Building on a Freeman Foundation designation of $2.5 million for emergencies involving students from East and Southeast Asia studying in the U.S., IIE is issuing a request to donors around the world to support this fund for other world areas. The Institute seeks additional contributions for the Emergency Student Fund so that it can respond quickly to help international students when disasters and emergencies in their home countries threaten to jeopardize the completion of their studies.
Institute of International Education
Founded in 1919, the Institute of International Education (IIE) is a private not-for-profit leader in the international exchange of people and ideas. In collaboration with governments, foundations and other sponsors and donors, IIE creates programs of study and training for students, educators and professionals from all sectors. These programs include the flagship Fulbright Program and Gilman Scholarships administered for the U.S. Department of State. IIE also conducts policy research, provides resources on international exchange opportunities and provides support to students and scholars in danger.
Bringing Mideast fight to North Jersey Saturday, March 3, 2012 BY AREF ASSAF Specail Guest Editorial The Record PrintE-mail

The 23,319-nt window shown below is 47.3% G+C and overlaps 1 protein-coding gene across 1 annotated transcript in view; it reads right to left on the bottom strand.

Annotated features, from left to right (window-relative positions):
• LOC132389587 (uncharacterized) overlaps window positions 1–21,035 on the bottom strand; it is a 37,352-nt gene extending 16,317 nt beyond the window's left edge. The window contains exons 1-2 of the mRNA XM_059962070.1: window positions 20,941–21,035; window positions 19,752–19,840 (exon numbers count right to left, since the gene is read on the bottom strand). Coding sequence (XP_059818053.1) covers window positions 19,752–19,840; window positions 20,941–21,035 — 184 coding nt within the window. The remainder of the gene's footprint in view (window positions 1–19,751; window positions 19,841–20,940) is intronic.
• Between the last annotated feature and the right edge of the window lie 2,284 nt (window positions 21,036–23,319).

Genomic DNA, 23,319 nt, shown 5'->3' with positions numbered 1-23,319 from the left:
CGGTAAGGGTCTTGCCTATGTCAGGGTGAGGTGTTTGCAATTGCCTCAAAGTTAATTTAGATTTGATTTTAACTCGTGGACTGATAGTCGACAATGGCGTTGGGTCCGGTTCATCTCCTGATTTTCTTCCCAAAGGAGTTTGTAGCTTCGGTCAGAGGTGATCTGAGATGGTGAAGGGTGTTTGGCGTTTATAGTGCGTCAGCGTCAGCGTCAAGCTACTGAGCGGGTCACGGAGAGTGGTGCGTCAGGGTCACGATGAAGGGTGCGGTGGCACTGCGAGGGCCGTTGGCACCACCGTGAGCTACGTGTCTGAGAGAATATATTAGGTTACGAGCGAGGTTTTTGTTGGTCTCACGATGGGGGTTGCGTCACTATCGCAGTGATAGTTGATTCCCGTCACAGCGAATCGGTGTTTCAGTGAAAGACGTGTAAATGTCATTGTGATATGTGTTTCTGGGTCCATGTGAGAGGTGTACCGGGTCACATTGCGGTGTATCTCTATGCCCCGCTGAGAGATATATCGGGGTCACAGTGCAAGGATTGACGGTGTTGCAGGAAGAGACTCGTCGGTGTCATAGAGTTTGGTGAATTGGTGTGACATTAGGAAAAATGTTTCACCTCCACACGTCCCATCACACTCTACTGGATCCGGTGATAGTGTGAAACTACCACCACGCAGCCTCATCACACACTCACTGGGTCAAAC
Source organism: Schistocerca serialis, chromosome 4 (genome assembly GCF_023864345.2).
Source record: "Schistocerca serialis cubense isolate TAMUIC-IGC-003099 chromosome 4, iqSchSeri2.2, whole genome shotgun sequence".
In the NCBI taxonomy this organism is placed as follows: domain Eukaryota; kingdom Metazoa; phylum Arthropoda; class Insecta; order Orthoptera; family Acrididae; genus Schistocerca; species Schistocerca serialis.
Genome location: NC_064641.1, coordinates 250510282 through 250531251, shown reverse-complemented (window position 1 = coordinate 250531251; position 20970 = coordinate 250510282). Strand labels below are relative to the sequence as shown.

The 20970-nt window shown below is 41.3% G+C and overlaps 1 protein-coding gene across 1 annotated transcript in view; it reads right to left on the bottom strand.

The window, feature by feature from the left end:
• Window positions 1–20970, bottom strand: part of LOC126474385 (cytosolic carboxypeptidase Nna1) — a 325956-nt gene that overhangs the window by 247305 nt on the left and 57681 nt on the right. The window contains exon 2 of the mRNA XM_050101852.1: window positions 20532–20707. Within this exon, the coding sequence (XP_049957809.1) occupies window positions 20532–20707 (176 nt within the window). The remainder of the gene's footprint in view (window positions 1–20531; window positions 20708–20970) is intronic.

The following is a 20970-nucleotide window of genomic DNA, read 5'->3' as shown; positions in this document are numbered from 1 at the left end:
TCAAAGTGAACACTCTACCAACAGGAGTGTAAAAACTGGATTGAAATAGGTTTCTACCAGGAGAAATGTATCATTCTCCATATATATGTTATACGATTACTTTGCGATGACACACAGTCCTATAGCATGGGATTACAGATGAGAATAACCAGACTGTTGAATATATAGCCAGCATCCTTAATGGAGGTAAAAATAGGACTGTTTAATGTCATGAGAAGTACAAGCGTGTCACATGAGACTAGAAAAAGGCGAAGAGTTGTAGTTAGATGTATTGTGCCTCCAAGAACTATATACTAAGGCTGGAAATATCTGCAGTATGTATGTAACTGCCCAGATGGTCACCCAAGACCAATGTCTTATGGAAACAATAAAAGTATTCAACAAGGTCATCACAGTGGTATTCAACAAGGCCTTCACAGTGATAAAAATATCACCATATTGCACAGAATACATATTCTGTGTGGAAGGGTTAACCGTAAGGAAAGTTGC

Aref Assaf is president of the American Arab Forum, a think-tank specializing in Arab and Muslim American affairs. www.aafusa.org
THE Democratic primary contest between Rep. Bill Pascrell Jr., D-Paterson, and Rep. Steve Rothman, D-Fair Lawn, over the redrawn 9th District in North Jersey will have the unintended consequences of pitting the Arab and Muslim communities and their allies on the one side and the Jewish community on the other.
Some call parts of Paterson "Little Jerusalem" because the area is home to places of worship for Christians, Jews and Muslims. By all accounts, the relationship among the area’s people and leaders has been cordial and cooperative.Sadly, politics, money, lobbying and disinformation are about to spoil whatever semblance of friendship and hope there are. The turf war has begun and while we did not start it, the community of Arabs and Muslims in the district give Pascrell victory.Jewish and now some mainstream newspapers have framed the June 5 primary as a litmus test for the survival of Israel.
Although Pascrell has consistently supported Israel, Jewish sources say he is not a perfect example of an Israel loyalist. Moreover, they warn about Pascrell’s home turf, which is swarming with a large and suspect community of Arabs and Muslims.This is nothing short of deplorable blanket racism. We are being depicted somehow like a fifth column; we are perceived as ineffective at harnessing our political power. Pascrell is being condemned for failing to be a 100 percent on the side of a foreign country and for sleeping with a suspect community whose vote will most likely determine the outcome of the elections.